Runaway Art: Interpreting Colonial Slave Ads

Violet and Her ChildrenRUNAWAY ART: Interpreting Colonial Slave Ads, an innovative social studies and visual arts curriculum, uses authentic 18th-century runaway slave ads as a springboard for students to learn the history of enslavement in the North. Bring history to life through empathy and creativity! Originally designed for 7th grade classrooms, we are now excited to now offer the program to high schools.

Click here for a video of a 7th Grade class at MS 217Q discussing their experience in the Runaway Art program.
How Runaway Art works:

  • The curriculum hits key targets of the Common Core and seamlessly aligns with the Colonial American History seventh grade scope and sequence.
  • Participating social studies and arts teachers attend a day-long, paid professional development session in September 2016, where they receive the tools and training needed to implement the program.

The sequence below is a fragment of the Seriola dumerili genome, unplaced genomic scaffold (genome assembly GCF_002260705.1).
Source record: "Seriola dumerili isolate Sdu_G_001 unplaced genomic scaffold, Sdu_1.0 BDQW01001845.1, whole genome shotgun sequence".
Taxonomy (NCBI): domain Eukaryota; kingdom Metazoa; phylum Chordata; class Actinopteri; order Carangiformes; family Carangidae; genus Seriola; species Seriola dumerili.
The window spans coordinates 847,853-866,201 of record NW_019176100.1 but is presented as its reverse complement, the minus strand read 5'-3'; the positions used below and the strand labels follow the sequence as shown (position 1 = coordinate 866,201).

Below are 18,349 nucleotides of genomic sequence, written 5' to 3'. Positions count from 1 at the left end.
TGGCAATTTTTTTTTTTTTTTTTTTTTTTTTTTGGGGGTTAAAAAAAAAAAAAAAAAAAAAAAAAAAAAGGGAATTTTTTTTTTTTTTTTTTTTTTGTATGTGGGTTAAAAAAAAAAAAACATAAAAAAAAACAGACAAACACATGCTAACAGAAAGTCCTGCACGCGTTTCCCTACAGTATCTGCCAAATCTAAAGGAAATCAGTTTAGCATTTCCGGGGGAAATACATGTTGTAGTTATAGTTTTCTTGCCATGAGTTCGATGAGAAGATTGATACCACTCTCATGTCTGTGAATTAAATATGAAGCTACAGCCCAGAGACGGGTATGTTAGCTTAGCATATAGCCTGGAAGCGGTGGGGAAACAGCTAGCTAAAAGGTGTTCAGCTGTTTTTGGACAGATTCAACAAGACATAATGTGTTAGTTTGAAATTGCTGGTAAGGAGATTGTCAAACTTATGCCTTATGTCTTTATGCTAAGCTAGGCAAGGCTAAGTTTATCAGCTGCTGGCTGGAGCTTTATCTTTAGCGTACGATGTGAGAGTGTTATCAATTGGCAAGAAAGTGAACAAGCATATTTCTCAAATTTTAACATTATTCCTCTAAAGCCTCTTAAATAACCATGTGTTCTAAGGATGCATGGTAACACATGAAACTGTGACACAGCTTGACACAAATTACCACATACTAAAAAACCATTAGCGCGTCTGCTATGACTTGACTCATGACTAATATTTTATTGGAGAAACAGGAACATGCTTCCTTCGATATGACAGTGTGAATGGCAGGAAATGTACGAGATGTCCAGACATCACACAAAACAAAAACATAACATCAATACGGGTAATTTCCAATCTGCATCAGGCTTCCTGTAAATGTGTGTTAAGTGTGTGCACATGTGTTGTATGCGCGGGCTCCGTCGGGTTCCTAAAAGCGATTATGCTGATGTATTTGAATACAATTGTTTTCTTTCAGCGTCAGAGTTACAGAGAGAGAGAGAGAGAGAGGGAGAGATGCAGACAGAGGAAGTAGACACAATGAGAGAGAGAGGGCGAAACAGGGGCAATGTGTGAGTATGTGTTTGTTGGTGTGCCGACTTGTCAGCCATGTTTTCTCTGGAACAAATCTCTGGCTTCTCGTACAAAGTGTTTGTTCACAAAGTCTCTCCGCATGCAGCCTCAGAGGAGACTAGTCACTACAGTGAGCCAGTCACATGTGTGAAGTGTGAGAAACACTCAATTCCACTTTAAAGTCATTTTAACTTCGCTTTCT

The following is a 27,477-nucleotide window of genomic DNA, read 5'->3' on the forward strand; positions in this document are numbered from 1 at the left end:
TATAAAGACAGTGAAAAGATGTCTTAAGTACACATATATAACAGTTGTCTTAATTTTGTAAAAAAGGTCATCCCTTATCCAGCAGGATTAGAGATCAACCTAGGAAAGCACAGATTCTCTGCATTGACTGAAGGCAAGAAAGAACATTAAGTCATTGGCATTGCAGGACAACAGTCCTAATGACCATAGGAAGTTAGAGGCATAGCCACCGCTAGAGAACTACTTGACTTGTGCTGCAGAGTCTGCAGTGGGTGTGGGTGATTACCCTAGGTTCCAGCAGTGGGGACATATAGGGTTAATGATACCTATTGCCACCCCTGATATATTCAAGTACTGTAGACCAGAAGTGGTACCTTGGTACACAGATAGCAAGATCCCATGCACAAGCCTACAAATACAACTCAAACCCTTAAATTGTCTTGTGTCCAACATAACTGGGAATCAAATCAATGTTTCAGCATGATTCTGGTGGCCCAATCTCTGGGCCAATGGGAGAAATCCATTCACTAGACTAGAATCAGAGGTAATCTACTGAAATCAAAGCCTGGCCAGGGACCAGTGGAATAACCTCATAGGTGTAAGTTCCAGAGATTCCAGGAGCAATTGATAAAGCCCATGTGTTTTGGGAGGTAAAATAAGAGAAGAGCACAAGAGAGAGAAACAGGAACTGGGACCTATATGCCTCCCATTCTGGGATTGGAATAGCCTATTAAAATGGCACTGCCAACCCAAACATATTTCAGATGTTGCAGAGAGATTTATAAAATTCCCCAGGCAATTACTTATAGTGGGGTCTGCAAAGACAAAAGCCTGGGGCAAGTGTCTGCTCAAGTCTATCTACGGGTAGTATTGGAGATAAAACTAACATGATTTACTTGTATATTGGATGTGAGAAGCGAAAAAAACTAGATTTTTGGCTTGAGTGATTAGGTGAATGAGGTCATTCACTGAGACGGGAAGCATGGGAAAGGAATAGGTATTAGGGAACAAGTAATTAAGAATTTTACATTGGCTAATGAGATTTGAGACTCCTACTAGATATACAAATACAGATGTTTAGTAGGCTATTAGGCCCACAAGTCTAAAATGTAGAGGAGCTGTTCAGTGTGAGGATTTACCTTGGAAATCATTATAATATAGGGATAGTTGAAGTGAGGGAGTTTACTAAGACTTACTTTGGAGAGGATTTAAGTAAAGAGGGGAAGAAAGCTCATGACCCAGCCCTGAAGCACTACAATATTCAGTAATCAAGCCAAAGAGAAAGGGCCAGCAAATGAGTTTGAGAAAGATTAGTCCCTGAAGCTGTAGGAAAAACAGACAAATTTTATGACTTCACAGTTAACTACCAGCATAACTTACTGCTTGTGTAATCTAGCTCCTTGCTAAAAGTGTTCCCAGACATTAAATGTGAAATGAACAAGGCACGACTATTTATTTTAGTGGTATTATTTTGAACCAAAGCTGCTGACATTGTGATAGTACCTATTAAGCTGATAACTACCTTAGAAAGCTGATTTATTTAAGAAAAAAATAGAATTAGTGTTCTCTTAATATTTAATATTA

• During the 2016-2017 school year, social studies teachers – with the support of a visiting teaching artist and/or the in-school art department – lead their classrooms in a rich mix of careful analysis of, and written, verbal and artistic responses to, primary historic documents.

Program Components:

  • A modular social studies curriculum aligned to the Common Core and the 7th grade social studies scope and sequence.
  • Professional development with program staff.
  • A planning session with a Center for Arts Education teaching artist to tailor the Runaway Art curriculum to your classes.
  • Up to five sessions with a teaching artist.

Each student produces an original piece of artwork and essay in response to this challenging local history.

To apply, please fill out the application.

Please e-mail Maia Collier, Programs Manager with questions and for additional information.

RUNAWAY ART is a program of Historic Hudson Valley in collaboration with The Center for Arts Education, with funding from the Brooke Astor Fund for New York City Education in The New York Community Trust. Find our more about the program on Historic Hudson Valley's program page.

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